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Wednesday, August 15, 2018

Luke 1:46-55 Magnifying the Lord



Observation: Today is the festival of Mary, Mother of our Lord. Many Protestants are leary of exalting Mary above the level of any other faithful person, as the Roman Catholic and Orthodox traditions have done. Still, even for us, it's hard to hear Mary open up and sing this extraordinary song of praise--this brilliant piece of theology that connects the God Israel has always known with the amazing thing about to happen in Jesus--and not believe that this was a truly extraordinary young woman.

Application: Mary's opening line, "My soul magnifies the Lord," is a powerful mission statement. If all people of faith focused on was simply finding what God is already doing, and telling people about it--loudly--we would have a tremendous impact on the world around us. But Mary's ability to see God's work in her life was not necessarily innate. As a faithful Jew, she had been trained for her whole life, in the stories of God saving and providing for her people, to have her eyes open for what God would do next and to know it when she saw it.

And from Mary's witness (and the Bible she herself knew, which formed that witness), we know this: God is not in the business of making the strong stronger or the rich richer. God lifts up the lowly. God speaks for those who don't already have the loudest voice at this world's table. God feeds those who otherwise would go without. As for those who have enjoyed privilege, and up to now have never have much of a problem caring for themselves, now is not our moment: if we, too, want to magnify the Lord, we should look for how God is caring for those our society has ignored.

Prayer: God, help me look beyond myself. Let me look for you in those with no power in our world, and magnify your work there. Amen.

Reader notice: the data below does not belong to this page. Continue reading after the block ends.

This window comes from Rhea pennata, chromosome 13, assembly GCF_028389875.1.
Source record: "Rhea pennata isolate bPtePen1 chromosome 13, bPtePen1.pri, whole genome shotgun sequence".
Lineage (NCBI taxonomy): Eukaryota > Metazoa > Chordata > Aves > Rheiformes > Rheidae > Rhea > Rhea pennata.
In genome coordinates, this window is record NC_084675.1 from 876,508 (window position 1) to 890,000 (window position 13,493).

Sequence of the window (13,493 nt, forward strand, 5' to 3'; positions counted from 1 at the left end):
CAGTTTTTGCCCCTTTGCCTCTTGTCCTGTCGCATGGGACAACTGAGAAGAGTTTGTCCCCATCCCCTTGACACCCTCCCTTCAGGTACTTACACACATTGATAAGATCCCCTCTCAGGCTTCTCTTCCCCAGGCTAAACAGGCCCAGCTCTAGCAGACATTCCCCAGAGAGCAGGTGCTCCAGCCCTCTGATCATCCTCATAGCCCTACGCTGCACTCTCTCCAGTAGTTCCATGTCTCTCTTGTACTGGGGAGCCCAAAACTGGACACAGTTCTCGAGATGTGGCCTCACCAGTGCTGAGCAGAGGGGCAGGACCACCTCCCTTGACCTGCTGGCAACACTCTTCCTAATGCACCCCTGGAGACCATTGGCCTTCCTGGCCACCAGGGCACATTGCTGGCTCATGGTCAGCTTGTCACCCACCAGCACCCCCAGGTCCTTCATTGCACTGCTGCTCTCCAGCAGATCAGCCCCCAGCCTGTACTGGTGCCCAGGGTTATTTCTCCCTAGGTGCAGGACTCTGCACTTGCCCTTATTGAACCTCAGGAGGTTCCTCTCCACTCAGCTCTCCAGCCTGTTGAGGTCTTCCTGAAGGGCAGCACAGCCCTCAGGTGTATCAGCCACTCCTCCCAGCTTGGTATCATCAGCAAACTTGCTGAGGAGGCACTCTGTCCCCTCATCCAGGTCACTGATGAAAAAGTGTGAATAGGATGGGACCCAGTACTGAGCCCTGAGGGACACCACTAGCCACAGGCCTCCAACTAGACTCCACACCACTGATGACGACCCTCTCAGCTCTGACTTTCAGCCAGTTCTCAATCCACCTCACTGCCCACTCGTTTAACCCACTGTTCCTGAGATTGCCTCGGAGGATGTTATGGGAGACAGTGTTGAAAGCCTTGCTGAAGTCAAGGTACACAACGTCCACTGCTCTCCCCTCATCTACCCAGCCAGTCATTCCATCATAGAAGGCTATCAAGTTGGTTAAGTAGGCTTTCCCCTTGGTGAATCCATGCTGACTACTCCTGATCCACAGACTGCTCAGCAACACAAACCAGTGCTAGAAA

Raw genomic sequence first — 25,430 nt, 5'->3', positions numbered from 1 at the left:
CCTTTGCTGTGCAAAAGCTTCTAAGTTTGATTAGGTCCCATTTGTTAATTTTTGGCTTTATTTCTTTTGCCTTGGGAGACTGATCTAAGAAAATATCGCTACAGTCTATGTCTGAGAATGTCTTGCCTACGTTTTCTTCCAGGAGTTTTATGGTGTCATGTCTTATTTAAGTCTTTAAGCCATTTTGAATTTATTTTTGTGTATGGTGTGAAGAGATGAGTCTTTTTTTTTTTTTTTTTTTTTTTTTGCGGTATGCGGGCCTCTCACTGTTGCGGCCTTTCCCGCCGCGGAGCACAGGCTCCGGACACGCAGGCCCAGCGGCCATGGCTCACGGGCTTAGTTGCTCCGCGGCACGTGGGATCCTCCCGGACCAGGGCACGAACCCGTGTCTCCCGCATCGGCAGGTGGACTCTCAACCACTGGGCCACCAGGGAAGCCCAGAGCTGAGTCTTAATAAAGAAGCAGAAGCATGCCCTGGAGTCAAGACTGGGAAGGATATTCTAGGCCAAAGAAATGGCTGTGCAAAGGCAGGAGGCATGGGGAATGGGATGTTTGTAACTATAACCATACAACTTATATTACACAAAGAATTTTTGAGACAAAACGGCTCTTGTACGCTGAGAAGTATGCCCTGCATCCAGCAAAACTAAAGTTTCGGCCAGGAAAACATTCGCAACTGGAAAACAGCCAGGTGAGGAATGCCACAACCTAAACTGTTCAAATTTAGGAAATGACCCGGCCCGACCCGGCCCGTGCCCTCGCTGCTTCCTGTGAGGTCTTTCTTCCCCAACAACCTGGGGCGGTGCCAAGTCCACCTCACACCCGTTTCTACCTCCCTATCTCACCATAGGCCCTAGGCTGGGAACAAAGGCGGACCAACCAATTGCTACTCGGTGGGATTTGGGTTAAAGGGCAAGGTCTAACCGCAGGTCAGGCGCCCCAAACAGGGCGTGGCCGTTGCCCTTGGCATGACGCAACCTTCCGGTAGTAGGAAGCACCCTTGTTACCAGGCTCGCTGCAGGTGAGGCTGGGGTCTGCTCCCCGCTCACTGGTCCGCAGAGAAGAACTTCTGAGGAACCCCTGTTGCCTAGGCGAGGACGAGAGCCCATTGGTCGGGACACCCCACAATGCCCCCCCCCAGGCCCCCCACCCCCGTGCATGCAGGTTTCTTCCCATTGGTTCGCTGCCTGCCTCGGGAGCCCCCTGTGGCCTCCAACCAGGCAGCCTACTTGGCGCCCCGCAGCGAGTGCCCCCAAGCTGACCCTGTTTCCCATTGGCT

Tuesday, August 14, 2018

Psalm 81: I Gave Them Over



Observation: this is a festival song, which was used for temple worship in Jerusalem. It recounts a story of how God freed the Israelites from slavery, but the people still didn't listen to or obey God. So God "gave them over to their stubborn hearts, to follow their own counsel."

Application: I don't believe God ''punishes" people in a direct way in their day to day lives. You shouldn't expect a lightning bolt after misbehaving, as though God were some glowering Zeus, frowning down at us from the sky.

What God does do, on occasion, is allow us to get what we want. We want to run our own show and be our own boss. We want to rely on our own strength and look out for ourselves, and that never, ever works out well for us. But sometimes, we need to learn that lesson first-hand... maybe a few times.

God doesn't force us to do what's best for us. But neither does God ever completely, permanently abandon us to the consequences of our choices. There's always mercy and grace.

Prayer: God, thank you for the lessons--even the hard ones. Amen. 

Tuesday, August 7, 2018

Deuteronomy 8: Don't You Forget About Me





Observation: God has led the Israelites the long way through the wilderness for 40 years, "in order to humble them" and teach them a lesson. This sounds a little like a long detention to me. But the lesson God wants them to learn is to be grateful for all they are about to possess in the Promised Land, and never forget this too comes from God, just as the manna from heaven did. When you're finally out of the wilderness, never forget the friend you made here. 

Application: To be honest, as I read this I'm thinking of our own family finances, and those of many families in our community. I know beyond a doubt that we are right where God wants us, doing what we need to do. But I also know that we have been working hard for a long time, and it's hard not to believe we should have more security and fewer bills to show for it. That said, I am taking the lesson of Deuteronomy to heart. There will always be leaner seasons and seasons of prosperity. But in both, we depend on God for all we have, and we give thanks. The lean seasons are there to teach us that God provides, always.